Of all the solo canoes I own, or have owned, Sawyer Canoe's DY Special at 16' 8" is still one of my favorites. I love the way the DY paddles and tracks, but it's also what many paddlers hate about it. There are probably few solo canoes that track as well as the Sawyer DY Special. (pictured below) The DY Special compares to Wenonah's Advantage at 16' 6".

I've successfully paddled the DY Special on some fast, twisting streams, often with gear. These rivers include the Namekagon River in Northwest Wisconsin, and the Eleven Point and Jacks Forks River in Missouri.

My point is, if I can effectively paddle a DY Special down the aforementioned rivers, a Prism can also easily maneuver those waterways with proper technique.

Hans Solo

 
drrick
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01/29/2015 12:47PM  
Hans, I forgot to say. That is a sweet looking boat man. It looks like it rides low in the water. Is that so and how does that work in "heavy seas" ?? Rick
 
01/29/2015 07:13PM  

quote drrick: "Hans, I forgot to say. That is a sweet looking boat man. It looks like it rides low in the water. Is that so and how does that work in "heavy seas" ?? Rick"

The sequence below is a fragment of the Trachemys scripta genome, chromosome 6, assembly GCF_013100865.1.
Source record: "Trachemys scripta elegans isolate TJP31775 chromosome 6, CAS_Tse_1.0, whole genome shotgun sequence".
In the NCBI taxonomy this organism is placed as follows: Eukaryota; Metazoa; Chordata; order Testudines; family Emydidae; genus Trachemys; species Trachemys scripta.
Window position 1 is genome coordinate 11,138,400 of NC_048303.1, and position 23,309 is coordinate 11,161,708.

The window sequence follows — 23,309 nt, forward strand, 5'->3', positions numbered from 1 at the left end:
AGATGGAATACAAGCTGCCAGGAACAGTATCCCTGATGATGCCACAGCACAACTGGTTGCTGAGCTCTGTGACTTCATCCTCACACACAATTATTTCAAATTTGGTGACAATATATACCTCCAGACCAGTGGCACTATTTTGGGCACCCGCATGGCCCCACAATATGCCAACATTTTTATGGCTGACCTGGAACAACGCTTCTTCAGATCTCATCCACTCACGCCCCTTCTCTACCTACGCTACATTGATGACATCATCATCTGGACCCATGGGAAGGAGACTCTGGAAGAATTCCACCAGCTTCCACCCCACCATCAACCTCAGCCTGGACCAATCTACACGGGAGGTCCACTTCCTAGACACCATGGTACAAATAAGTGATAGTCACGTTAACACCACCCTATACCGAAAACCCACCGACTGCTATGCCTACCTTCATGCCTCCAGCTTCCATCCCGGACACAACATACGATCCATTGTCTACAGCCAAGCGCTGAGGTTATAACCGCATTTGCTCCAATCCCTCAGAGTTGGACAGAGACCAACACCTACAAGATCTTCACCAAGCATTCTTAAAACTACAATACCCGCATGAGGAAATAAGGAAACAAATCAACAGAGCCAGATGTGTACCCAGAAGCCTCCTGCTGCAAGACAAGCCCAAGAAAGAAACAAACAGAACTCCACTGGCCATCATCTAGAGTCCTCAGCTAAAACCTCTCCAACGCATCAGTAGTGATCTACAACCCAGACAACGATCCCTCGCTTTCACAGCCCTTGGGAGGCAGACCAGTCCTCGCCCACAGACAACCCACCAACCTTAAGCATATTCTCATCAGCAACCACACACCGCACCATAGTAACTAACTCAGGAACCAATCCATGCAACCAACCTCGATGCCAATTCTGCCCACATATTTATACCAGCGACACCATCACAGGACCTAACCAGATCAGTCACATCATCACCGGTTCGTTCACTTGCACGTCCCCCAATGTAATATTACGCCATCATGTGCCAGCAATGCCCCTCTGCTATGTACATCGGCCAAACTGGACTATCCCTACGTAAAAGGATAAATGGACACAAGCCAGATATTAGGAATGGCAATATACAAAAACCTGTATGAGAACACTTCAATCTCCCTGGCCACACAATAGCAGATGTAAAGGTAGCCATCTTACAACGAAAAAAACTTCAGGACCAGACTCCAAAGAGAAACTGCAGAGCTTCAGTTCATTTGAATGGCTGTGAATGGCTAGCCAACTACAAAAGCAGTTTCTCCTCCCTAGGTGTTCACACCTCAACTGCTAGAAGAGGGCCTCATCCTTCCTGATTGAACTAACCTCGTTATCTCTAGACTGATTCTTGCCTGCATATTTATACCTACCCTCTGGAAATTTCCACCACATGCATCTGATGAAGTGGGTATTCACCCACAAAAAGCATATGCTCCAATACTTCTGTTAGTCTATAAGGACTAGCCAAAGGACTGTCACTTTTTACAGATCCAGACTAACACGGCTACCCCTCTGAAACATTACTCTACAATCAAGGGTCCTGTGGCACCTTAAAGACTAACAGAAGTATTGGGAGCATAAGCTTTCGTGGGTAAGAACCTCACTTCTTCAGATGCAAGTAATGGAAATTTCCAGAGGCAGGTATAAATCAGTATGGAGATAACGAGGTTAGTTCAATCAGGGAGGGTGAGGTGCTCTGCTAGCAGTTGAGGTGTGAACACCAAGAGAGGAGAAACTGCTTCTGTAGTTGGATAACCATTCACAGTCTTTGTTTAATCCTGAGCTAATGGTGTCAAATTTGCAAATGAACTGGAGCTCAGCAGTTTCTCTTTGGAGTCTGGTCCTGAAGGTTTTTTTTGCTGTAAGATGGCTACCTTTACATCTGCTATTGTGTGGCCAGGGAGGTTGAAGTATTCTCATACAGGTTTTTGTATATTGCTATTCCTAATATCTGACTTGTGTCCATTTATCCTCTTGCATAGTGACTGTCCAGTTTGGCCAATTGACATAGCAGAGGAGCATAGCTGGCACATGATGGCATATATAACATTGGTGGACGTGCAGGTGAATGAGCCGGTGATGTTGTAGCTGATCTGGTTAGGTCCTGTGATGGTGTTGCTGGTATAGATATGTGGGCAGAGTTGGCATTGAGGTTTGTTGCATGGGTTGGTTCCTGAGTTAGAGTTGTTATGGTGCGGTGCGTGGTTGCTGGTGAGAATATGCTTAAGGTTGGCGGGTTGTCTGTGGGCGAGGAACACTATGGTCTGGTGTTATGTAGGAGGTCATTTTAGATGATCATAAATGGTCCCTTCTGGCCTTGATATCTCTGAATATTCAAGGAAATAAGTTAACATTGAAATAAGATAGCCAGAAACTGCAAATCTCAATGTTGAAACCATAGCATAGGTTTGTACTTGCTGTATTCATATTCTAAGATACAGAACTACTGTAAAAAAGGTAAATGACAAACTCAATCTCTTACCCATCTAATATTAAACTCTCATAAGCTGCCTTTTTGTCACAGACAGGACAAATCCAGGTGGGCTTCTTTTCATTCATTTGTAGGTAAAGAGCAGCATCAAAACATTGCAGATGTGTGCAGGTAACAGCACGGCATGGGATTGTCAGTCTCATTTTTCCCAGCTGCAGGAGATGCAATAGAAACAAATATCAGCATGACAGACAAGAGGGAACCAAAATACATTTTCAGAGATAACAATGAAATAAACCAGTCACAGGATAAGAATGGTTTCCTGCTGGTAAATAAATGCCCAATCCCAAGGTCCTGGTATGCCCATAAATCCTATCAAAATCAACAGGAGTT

It handles heavy seas much better than you'd think, especially from the stern.

I've paddled the DY in some large, followings seas down Saganaga Lake, across Gabimichigami Lake, across Cache Bay in Quetico, just to name a few. Although the stern is low, the waves from following seas tend to lift the hull up and the DY just rides them down. That's has also been with a load and often with the 59-pound English Setter pictured above. Seems weird, but that characteristic about the DY Special's hull never ceases to amaze me.

The sharp entry lines tend to slice oncoming waves though and drop a good deal of water into the bow section. Quartering the oncoming waves just right tends to lessen the "slice". It's not so much the bow depth, but the lack of bow flare that makes for a wet ride.

I eventually plan to outfit one of my DY Specials with a CCS canoe cover, much like butthead did for his Wenonah Advantage. With the CCS cover, a Sawyer DY Special would be close to the seaworthiness of a touring kayak in my opinion.

Hans Solo